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Dodgers cut playoff magic number to one

Dodgers' playoff magic number at one

WASHINGTON -- Dodgers right fielder Andre Ethier quoted a wise baseball man -- his own teammate, veteran outfielder Juan Pierre -- to sum up the Dodgers' 7-6 win over Washington on Thursday night: "Both sides of the ball."

It's a term Pierre uses to emphasize the importance of defense as well as offense and, indeed, both were on display in a game Dodgers manager Joe Torre described as "edge of your seat all night."

Shortstop Rafael Furcal's one-out solo homer in the eighth inning lifted the Dodgers to the win. It was his fourth hit of the night and marked his second four-hit game in three nights.

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Center fielder Matt Kemp added three more hits, falling just a double shy of the cycle and reaching the 100-RBI plateau for the first time in his professional career.

And it was Ethier who turned in the defensive gem of the night in the bottom of the eighth inning, throwing out the potential tying run in speedy Willie Harris at home to end the threat and ice the win.

The victory reduces the Dodgers' magic number to sew up a playoff spot to one, but they could not clinch yet as Atlanta, still in the National League Wild Card hunt, had the night off.

Furcal, who was a triple shy of the cycle, collected a single and two doubles to go with his game-winning homer. He also went 4-for-5 in Tuesday's series opener against Washington (52-100).

Kemp's three hits included a three-run homer in the first inning that got the night's scoring started, as well as a third-inning single and a seventh-inning triple. He did reach second in the fifth inning on a hard liner that left fielder Josh Willingham dropped for an error.

Kemp's homer gave him 100 RBIs for the season and kept him on pace to become the first player in franchise history to hit .300 with 25 homers, 100 RBIs and 30 steals. With nine games left, he is hitting .306 with 26 home runs, 100 RBIs and 34 steals.

"We knew what his tools were," Torre of Kemp, who turned 25 on Wednesday. "But to be able to put together what he's put together this year? To me, he's come the furthest of anybody."

Kemp was proud of his accomplishments but is more focused on making sure he's still playing in November.

"I'm on a winning team and we have a really good chance of doing some big things this year, so playing good and winning, everything else is extra," he said. "But the World Series, that's what I'm trying to get, what all of us are trying to get."

While Furcal's numbers may not rival those of Kemp, he has now hit safely in 16 of his past 17 games at a .375 pace and is getting hot at the right time, thanks to a lot of hard work.

"I'm trying to be a little more aggressive, make good contact, and I feel stronger than ever," said Furcal, who is hitting .268 with nine homers and 45 RBIs. "I just try to play hard every day. Sometimes when we lose a game by one or two runs I can't sleep. I'm excited when we win. And if we lose, the four hits don't mean anything."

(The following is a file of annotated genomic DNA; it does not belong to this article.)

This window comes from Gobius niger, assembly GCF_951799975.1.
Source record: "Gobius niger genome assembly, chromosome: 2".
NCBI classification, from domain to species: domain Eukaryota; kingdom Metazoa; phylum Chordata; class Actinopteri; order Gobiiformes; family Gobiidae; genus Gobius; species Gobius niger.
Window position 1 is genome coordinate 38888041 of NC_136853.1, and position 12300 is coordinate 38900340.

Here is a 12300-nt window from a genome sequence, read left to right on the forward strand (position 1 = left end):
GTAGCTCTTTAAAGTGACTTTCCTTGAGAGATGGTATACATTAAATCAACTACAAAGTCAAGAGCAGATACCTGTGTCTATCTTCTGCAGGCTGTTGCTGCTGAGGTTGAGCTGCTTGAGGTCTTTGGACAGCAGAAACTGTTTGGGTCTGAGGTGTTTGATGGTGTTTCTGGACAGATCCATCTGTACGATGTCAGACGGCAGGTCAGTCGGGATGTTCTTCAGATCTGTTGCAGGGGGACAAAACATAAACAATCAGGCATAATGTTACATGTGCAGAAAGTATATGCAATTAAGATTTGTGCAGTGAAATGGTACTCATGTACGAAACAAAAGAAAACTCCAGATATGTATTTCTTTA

The Dodgers (92-61) squandered an early 4-0 first-inning lead as the Nationals, who refused to make it easy, rallied for three runs in the bottom of the second inning, keyed by RBI hits from Elijah Dukes and Alberto Gonzalez.

The teams traded runs over the next few innings with the Dodgers clinging to a 6-4 lead heading into the bottom of the sixth before the Nationals tied the score on RBI singles by Cristian Guzman and Harris.

Furcal came through with his clutch homer in the eighth, but the game seemed like it might be headed toward extra innings in the bottom half of that inning when, with the Dodgers clinging to a 7-6 lead with two outs and Harris on second, Ian Desmond singled to right field.

But Ethier's laser throw home to catcher Russell Martin nailed Harris at the plate for the third out of the inning to preserve the lead.

Though Ethier leads the Dodgers with 103 RBIs and is hitting .279 this season, this time it was his turn to help win the game with his arm.

"If you can go up there and make a key play where you can keep of the tying or go-ahead run," he said, "it's the same as going up there and knocking in the winning run."

Torre loved watching the play develop from the dugout, but he wasn't that surprised.

"We know the strength of his arm is pretty incredible," he said. "He made it possible to have that one run hold up."

Ramon Troncoso (5-4) tossed 1 1/3 innings of hitless ball to get the win in relief of starter Vicente Padilla, who allowed four runs on five hits over five innings, while closer Jonathan Broxton came on with a perfect ninth for his 36th save.

Lisa Winston is a reporter for MLB.com. This story was not subject to the approval of Major League Baseball or its clubs.

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